In 1930, the Lonsdales returned to London, where her husband had found a permanent post at the Testing Station of the Experimental Roads Department in the Ministry of Transport at Harmondsworth. Between 1929 and 1934, Lonsdale gave birth to their three children; she worked at home during this period, developing formulae for the structure factor tables. These formulas were published in 1936 as "Simplified Structure Factor and Electron Density Formulae for the 230 Space-Groups of Mathematical Crystallography." For the study of ethane derivatives contained in this book, Lonsdale received her doctorate of science.
In 1934, Lonsdale returned to the Royal Institution, where she would work with Bragg until his death in 1942. Upon her return, however, she found that no X-ray equipment was available. Forced to make do with a large electromagnet, Lonsdale undertook experimental work that eventually proved the difference between sigma and pi electronic orbitals, thus establishing the existence of molecular orbitals. She then turned her attentions to the field of thermal vibrations, finding that divergent X-ray beams could be used to measure the distance between carbon atoms.
Lonsdale was made a fellow of the Royal Society in 1945, and in 1946 she founded her own crystallography department at University College, London. In 1949, Lonsdale was named professor of chemistry at the college, her first permanent academic post following years of living from one grant to the next. During these years, she wrote a popular textbook, Crystals and X-Rays (1948), and served as editor-in-chief of the first three volumes of the International X-Ray Tables (1952, 1959, and 1962). In 1949, Lonsdale began working with South African scientist Judith Grenville-Wells (later Milledge), eventually collaborating with her on a study of diamonds, as well as on studies of minerals at high temperatures and high pressures, and how solid state reactions work. Milledge later became executor of Lonsdale's literary estate. In the 1960s, Lonsdale became fascinated with body stones (in lectures, she was fond of exhibiting an X ray of a bladder stone from Napoleon III), and she undertook extensive chemical and demographic studies of the subject. She retired from University College in 1968.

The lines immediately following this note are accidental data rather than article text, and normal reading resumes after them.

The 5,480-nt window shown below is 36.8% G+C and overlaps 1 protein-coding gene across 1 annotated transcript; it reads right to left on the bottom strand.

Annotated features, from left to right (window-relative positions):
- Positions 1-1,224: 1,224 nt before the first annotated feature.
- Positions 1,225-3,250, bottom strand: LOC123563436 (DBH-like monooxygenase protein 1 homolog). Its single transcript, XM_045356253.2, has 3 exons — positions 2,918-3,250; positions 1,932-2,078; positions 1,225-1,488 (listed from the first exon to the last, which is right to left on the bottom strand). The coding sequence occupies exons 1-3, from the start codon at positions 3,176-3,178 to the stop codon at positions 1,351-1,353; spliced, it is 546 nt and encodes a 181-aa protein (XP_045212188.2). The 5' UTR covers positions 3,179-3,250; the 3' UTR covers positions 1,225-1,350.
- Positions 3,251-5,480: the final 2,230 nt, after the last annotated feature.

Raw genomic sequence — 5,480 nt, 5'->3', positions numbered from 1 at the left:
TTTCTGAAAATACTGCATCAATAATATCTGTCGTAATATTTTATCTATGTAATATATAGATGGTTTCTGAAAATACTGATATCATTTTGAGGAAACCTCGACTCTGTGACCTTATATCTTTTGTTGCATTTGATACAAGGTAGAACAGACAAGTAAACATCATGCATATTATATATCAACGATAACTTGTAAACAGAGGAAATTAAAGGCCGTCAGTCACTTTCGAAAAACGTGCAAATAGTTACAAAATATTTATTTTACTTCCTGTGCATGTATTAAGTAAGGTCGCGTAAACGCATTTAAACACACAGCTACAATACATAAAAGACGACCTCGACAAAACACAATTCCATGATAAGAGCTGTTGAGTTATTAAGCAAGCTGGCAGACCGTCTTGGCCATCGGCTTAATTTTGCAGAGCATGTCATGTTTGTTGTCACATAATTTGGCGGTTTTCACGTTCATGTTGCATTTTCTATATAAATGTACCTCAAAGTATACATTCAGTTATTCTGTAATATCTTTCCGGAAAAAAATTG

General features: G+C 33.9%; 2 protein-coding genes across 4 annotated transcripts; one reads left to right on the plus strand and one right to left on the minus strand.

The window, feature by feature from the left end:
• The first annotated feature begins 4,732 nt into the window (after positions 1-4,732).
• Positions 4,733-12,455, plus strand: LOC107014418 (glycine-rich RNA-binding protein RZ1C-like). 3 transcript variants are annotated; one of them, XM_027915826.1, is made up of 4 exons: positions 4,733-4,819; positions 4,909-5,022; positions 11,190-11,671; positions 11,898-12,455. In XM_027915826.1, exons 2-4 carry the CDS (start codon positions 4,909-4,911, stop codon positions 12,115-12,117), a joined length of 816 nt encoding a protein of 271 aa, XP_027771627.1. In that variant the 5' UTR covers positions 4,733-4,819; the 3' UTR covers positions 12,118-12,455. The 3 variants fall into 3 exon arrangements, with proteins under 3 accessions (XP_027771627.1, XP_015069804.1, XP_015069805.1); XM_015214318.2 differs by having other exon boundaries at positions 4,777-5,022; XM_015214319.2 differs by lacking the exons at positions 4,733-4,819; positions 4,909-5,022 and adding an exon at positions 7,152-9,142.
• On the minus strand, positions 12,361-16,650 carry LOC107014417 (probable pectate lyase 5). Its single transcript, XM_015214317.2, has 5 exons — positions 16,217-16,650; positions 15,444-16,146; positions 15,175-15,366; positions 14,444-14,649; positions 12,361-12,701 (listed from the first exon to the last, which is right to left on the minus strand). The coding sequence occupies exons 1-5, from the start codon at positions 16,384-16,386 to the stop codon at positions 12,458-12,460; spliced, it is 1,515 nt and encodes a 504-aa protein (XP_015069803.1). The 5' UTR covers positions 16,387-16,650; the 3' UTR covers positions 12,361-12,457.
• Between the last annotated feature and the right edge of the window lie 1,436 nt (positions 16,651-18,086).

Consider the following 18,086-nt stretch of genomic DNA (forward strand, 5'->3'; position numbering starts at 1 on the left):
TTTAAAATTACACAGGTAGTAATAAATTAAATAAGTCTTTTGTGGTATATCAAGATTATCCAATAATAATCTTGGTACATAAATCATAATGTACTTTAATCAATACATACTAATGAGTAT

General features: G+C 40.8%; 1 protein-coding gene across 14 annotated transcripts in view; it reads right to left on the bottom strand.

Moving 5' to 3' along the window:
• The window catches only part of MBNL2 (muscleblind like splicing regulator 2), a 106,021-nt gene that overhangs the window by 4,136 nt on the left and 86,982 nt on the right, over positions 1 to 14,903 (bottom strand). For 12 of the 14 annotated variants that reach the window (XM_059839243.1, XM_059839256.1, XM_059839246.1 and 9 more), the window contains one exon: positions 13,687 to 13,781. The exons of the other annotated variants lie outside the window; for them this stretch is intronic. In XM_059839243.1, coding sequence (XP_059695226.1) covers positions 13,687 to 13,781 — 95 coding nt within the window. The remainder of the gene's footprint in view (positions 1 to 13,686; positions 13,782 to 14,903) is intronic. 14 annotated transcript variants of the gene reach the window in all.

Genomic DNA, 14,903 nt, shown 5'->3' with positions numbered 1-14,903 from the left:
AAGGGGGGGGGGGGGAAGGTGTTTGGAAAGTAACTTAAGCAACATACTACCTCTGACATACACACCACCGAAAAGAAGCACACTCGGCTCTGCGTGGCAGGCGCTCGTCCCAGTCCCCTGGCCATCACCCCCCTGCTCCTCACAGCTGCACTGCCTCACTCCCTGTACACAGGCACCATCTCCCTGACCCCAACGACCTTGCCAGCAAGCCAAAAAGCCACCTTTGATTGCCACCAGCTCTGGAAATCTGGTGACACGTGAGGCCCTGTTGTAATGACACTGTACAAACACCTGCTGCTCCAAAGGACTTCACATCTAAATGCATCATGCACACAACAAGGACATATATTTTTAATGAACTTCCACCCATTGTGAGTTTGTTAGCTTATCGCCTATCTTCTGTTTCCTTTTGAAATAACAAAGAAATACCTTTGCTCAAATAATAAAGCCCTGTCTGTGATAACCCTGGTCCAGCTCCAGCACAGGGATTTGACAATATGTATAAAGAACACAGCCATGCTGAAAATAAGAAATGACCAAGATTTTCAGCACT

Lonsdale and her husband were committed pacifists. They became Quakers in 1936 and together worked toward world peace, as well as prison reform. During World War II, she and her husband gave shelter to refugees, and in 1943 Lonsdale spent a month in jail for refusing to register for war duties and then refusing to pay a fine of two pounds. In 1956, she wrote a book in reaction to extensive nuclear testing by the United States, the Soviet Union, and Great Britain. Entitled Is Peace Possible?, the book explored the relationship between world peace and world population needs, as viewed through her own experience as the youngest of ten children. Lonsdale was against nuclear weapons of any kind, and she worked tirelessly for world peace.
In 1956, just a day after the first of her ten grandchildren was born, Lonsdale was named a Dame Commander of the Order of the British Empire, and in 1957 she received the Davy Medal of the Royal Society. In 1966, she became the first female president of the International Union of Crystallography, and in 1968 the first woman to hold the post of president of the British Association for the Advancement of Science. Following her husband's retirement from the Ministry of Transport, the Lonsdales moved to Bexhill-on-Sea. On April 1, 1971, she died of cancer in London.
Further Reading on Kathleen Lonsdale
Biographical Memoirs of Fellows of the Royal Society, Volume 21, Royal Society (London), 1975, pp. 447-489.
Kass-Simon, G. and P. Farnes, editors, Women of Science, Indiana University Press, 1990, pp. 355-359.
Julian, Maureen M., "Profiles in Chemistry: Dame Kathleen Lonsdale (1903-1971), " in Journal of Chemical Education, Volume 59, November, 1982, pp. 965-966.
Mason, Joan, "The Admission of the First Women to the Royal Society of London, " in Notes and Records of the Royal Society of London, Volume 46, 1992, pp. 279-300.